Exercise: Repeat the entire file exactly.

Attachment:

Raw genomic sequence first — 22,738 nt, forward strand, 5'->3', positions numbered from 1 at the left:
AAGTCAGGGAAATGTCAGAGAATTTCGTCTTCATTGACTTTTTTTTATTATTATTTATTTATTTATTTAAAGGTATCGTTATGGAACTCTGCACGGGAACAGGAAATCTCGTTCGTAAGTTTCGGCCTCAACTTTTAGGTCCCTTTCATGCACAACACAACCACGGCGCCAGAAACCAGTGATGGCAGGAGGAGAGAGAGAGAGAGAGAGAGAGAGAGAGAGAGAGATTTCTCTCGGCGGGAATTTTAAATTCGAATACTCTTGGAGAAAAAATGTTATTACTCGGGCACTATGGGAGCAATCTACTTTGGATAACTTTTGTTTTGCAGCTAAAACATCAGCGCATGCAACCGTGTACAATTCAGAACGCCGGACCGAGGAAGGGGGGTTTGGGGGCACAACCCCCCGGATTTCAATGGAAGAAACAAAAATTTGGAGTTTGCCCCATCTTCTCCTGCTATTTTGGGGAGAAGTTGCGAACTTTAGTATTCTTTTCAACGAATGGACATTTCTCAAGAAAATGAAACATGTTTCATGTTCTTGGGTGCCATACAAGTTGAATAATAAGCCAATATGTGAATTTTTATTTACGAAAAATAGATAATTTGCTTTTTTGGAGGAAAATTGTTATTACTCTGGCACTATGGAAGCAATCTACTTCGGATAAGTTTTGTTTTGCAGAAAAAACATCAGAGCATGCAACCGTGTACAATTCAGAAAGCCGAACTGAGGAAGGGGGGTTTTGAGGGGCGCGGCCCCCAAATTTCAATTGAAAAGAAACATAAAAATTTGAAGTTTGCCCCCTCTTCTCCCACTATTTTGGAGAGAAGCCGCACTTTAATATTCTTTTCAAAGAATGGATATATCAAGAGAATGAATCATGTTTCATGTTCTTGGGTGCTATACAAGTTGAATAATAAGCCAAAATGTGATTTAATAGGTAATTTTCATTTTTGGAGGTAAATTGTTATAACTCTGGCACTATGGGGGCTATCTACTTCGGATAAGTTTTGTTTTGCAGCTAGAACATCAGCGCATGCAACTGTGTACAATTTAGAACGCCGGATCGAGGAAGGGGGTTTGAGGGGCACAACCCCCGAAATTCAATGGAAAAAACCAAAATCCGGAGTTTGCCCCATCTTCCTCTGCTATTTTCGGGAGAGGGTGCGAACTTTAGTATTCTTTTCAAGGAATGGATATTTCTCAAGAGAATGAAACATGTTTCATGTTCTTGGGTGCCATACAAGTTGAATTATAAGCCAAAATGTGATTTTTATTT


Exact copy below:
Raw genomic sequence first — 22,738 nt, forward strand, 5'->3', positions numbered from 1 at the left:
AAGTCAGGGAAATGTCAGAGAATTTCGTCTTCATTGACTTTTTTTTATTATTATTTATTTATTTATTTAAAGGTATCGTTATGGAACTCTGCACGGGAACAGGAAATCTCGTTCGTAAGTTTCGGCCTCAACTTTTAGGTCCCTTTCATGCACAACACAACCACGGCGCCAGAAACCAGTGATGGCAGGAGGAGAGAGAGAGAGAGAGAGAGAGAGAGAGAGAGAGATTTCTCTCGGCGGGAATTTTAAATTCGAATACTCTTGGAGAAAAAATGTTATTACTCGGGCACTATGGGAGCAATCTACTTTGGATAACTTTTGTTTTGCAGCTAAAACATCAGCGCATGCAACCGTGTACAATTCAGAACGCCGGACCGAGGAAGGGGGGTTTGGGGGCACAACCCCCCGGATTTCAATGGAAGAAACAAAAATTTGGAGTTTGCCCCATCTTCTCCTGCTATTTTGGGGAGAAGTTGCGAACTTTAGTATTCTTTTCAACGAATGGACATTTCTCAAGAAAATGAAACATGTTTCATGTTCTTGGGTGCCATACAAGTTGAATAATAAGCCAATATGTGAATTTTTATTTACGAAAAATAGATAATTTGCTTTTTTGGAGGAAAATTGTTATTACTCTGGCACTATGGAAGCAATCTACTTCGGATAAGTTTTGTTTTGCAGAAAAAACATCAGAGCATGCAACCGTGTACAATTCAGAAAGCCGAACTGAGGAAGGGGGGTTTTGAGGGGCGCGGCCCCCAAATTTCAATTGAAAAGAAACATAAAAATTTGAAGTTTGCCCCCTCTTCTCCCACTATTTTGGAGAGAAGCCGCACTTTAATATTCTTTTCAAAGAATGGATATATCAAGAGAATGAATCATGTTTCATGTTCTTGGGTGCTATACAAGTTGAATAATAAGCCAAAATGTGATTTAATAGGTAATTTTCATTTTTGGAGGTAAATTGTTATAACTCTGGCACTATGGGGGCTATCTACTTCGGATAAGTTTTGTTTTGCAGCTAGAACATCAGCGCATGCAACTGTGTACAATTTAGAACGCCGGATCGAGGAAGGGGGTTTGAGGGGCACAACCCCCGAAATTCAATGGAAAAAACCAAAATCCGGAGTTTGCCCCATCTTCCTCTGCTATTTTCGGGAGAGGGTGCGAACTTTAGTATTCTTTTCAAGGAATGGATATTTCTCAAGAGAATGAAACATGTTTCATGTTCTTGGGTGCCATACAAGTTGAATTATAAGCCAAAATGTGATTTTTATTT